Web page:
Few people regularly consider the moral quandaries of meat farming. Many of us prefer to shut out the grisly details of where our dinner originated; while some have simply stopped eating meat altogether.
David White's film doesn't really care where you fit on that spectrum. If it could achieve nothing else, Meat would ask only that you give the subject some well-informed thought.
Inviting us into the lives of three meat farmers and a hunter, this Kiwi-made doco offers a brief but direct insight into how these people think about their jobs and the inevitable controversy they have encountered.
White's film-making is often rigidly neutral, which is both a strength and a weakness, depending on what you value in a documentary.
The film never talks down to you for enjoying an occasional plate of bacon; nor does it ridicule those who've opted for vegetarianism. You'll be offered clearly reasoned viewpoints ranging from the idea that caged animals suffer in no way, to outright rejection of the global meat-farming machine.
What the film lacks is a distinct voice. It opens on a bright red, bold title card, as if to say that what follows will be a hard-hitting and confronting exposé. But, with such a neutral tone, the film only really amounts to a document on the different methods we use to farm meat and how farmers justify these practices; occasionally cutting to the hunter in order to offer some insight on the argument against meat farming.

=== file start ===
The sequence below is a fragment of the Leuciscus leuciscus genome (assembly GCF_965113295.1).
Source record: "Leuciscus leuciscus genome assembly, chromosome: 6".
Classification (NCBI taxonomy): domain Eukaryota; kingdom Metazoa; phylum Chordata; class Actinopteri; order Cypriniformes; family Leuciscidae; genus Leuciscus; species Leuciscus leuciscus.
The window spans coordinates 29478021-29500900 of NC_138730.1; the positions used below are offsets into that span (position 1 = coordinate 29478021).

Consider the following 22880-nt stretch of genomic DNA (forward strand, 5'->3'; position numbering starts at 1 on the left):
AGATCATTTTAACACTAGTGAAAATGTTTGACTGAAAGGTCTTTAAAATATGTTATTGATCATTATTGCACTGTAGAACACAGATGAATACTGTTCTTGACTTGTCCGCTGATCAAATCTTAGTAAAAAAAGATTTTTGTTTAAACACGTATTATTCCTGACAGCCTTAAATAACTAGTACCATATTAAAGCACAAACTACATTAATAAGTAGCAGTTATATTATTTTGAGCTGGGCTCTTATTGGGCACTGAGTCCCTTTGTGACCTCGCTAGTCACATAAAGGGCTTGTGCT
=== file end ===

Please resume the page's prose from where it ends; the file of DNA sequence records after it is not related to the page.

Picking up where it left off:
White's most effective and distinct tool is regularly juxtaposing the jovial narration of the farmers against some of the film's more unsettling imagery. By doing this, he constantly forces viewers to draw their own moral conclusions about how the animals are treated; and it is in these moments that you will be most stirred up.
Seeing Meat probably won't cause you to drastically rethink your position on meat-eating. It does, however, offer a short and well-balanced discussion on a controversial subject that is relevant to everyone; making it worthy viewing for meat-eaters and vegetarians alike.
Director: David White
Running Time: 75 min
Rating: M (Animal slaughter)
Verdict: Rigidly matter-of-fact, but stirring enough to be worth your time